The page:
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Executives of the Business Roundtable are urging Congress to raise the Social Security and Medicare age eligibility to 70, from the current 67, and to adopt means testing for wealthier retirees, in order to keep the entitlement programs solvent longer-term.
"When you look long-term at the U.S. fiscal health, you have to look at these questions," said Business Roundtable President John Engler during meeting with reporters in Washington Tuesday.
The idea is not likely to be popular. The Simpson-Bowles deficit reduction committee saw opposition when it suggested lifting the retirement age to 69. The Roundtable executives argue that raising the level gradually for those less than 55 years of age now will provide substantial long-term savings to the entitlement programs, while still giving Americans time to adjust to the new requirements.What will keep entitlement programs solvent is politically unpopular--the funding streams have to be increased, and that means controlling what those entitlements cost and the amount that working people have to pay in. It means that we stop raiding the Social Security trust fund and it means growing up about what living in American society is about. Namely, it's about shared sacrifice and commitment, and it's not about sticking it to the poor and confiscating wealth for the upper class.
This is a manufactured problem, designed to get people to accept things like cuts and austerity as being the normal way to preserve what little we actually do for the poor and the elderly. We don't need cuts and we don't need austerity. We need political solutions that force everyone to come to an agreement about what is fair and just.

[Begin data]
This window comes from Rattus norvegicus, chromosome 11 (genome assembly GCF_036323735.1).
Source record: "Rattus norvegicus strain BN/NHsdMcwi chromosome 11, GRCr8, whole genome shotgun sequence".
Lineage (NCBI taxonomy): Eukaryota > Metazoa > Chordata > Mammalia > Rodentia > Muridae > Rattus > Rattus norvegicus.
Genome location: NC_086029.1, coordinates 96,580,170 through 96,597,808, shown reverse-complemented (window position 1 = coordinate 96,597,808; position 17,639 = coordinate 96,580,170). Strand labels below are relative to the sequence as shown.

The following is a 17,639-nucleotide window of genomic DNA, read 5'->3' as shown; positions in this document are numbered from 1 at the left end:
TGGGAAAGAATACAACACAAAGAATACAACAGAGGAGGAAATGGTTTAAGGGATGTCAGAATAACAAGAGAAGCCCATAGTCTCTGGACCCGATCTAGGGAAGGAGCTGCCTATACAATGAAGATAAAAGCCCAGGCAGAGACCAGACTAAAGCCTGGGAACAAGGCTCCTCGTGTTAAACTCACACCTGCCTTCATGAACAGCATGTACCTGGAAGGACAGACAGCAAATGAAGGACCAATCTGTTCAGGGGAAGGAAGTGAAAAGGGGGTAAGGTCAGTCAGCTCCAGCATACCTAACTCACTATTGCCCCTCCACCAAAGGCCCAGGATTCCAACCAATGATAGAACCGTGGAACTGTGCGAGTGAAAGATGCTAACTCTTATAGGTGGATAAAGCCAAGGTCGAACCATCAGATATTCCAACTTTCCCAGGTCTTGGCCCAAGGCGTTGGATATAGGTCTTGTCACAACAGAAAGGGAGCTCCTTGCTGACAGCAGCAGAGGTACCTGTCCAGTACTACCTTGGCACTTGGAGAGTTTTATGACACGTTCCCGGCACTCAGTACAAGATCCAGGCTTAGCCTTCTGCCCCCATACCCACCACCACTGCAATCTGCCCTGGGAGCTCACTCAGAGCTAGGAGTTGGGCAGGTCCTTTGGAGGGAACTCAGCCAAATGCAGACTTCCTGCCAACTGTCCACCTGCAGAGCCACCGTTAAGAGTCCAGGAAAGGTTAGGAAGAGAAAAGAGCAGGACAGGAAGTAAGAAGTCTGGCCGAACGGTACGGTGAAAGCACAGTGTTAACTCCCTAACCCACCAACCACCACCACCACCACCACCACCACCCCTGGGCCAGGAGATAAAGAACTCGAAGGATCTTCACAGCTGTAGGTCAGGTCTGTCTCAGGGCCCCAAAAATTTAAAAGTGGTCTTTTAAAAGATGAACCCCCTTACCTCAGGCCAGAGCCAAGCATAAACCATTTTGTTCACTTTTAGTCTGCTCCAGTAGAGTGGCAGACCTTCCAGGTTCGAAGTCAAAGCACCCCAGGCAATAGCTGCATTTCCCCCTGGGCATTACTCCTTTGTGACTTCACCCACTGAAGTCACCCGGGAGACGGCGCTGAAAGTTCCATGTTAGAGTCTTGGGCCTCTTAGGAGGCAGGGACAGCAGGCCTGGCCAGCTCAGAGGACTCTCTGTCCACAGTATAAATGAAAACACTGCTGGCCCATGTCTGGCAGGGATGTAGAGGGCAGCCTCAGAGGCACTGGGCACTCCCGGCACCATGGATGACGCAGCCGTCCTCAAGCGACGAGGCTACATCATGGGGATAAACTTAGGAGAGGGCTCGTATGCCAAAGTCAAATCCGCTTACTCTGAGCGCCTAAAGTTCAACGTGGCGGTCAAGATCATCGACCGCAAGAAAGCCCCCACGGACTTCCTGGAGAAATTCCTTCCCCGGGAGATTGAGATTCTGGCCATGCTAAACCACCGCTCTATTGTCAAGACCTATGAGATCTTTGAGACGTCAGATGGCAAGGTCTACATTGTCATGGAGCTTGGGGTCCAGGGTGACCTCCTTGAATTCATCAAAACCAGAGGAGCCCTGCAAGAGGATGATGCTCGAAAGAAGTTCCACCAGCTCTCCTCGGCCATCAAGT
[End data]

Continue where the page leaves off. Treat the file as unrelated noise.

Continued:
The long-term fiscal health of the United States is threatened by two things--unrealistic tax cuts on the wealthy (which haven't created jobs) and out of control defense spending. A modest increase in taxes on the wealthy, coupled with defense cuts, won't solve everything, but that doesn't mean that those options should be discounted. As part of a comprehensive fix, those are the common sense solutions that the political class in Washington refuses to embrace so that they can continue to reap the rewards of keeping their donors happy and at a ridiculously low tax rate for an industrialized nation. What they want to do is find a slick way to stick it to the poor. And sticking it to the poor is always the easiest and more irresponsible choice amongst people who don't have the courage or the curiosity to find out how to make things work. It's also the choice that brings the least amount of risk with it when the voters are misinformed and when organized labor remains on the fringes of society.
Raising the retirement age does for the political class what any good dodge is supposed to do--it changes the subject and avoids dealing with the problem head on. It forces people to remain in the work force, paying into the entitlement funds (and into the income tax base, which will be used to fund subsidies for businesses and more defense spending, in part) that were promised to them at a certain age. It forces life changes and disruptions, and it doesn't cost executives a dime because they're not being asked to make any sacrifices.
At a certain age, depending on the line of work that a person is in, working past 65 becomes more of a struggle and a burden than working at 45 was for these folks. Are we talking about people who work at a desk or people who are on their feet all day? Are we talking about mechanics, firemen, police officers, factory workers or retail workers? Are we talking about sedentary positions or positions where people are on their feet all day, actually doing things? Skilled or unskilled?
Unless you've actually had to work at a job where you pick up things, move things, drive around, or have to be in motion for long stretches, raising the retirement age looks like a great thing. For many, it's akin to a death sentence, meaning that the chances of that person being injured or having a shorter lifespan increase as they work past the current retirement age. It's the removal of three years in a person's life where they could be working half days or less, which actually might make more sense, and it's the breaking of a promise, plain and simple.
The solution to our problems should not mean making life harder for people who actually have to work for a living. That's what's lousy about the idea of raising the retirement age--it should be a personal decision based on life experiences and it should not be arbitrarily enacted just because a handful of business leaders have figured out how to protect their own wealth.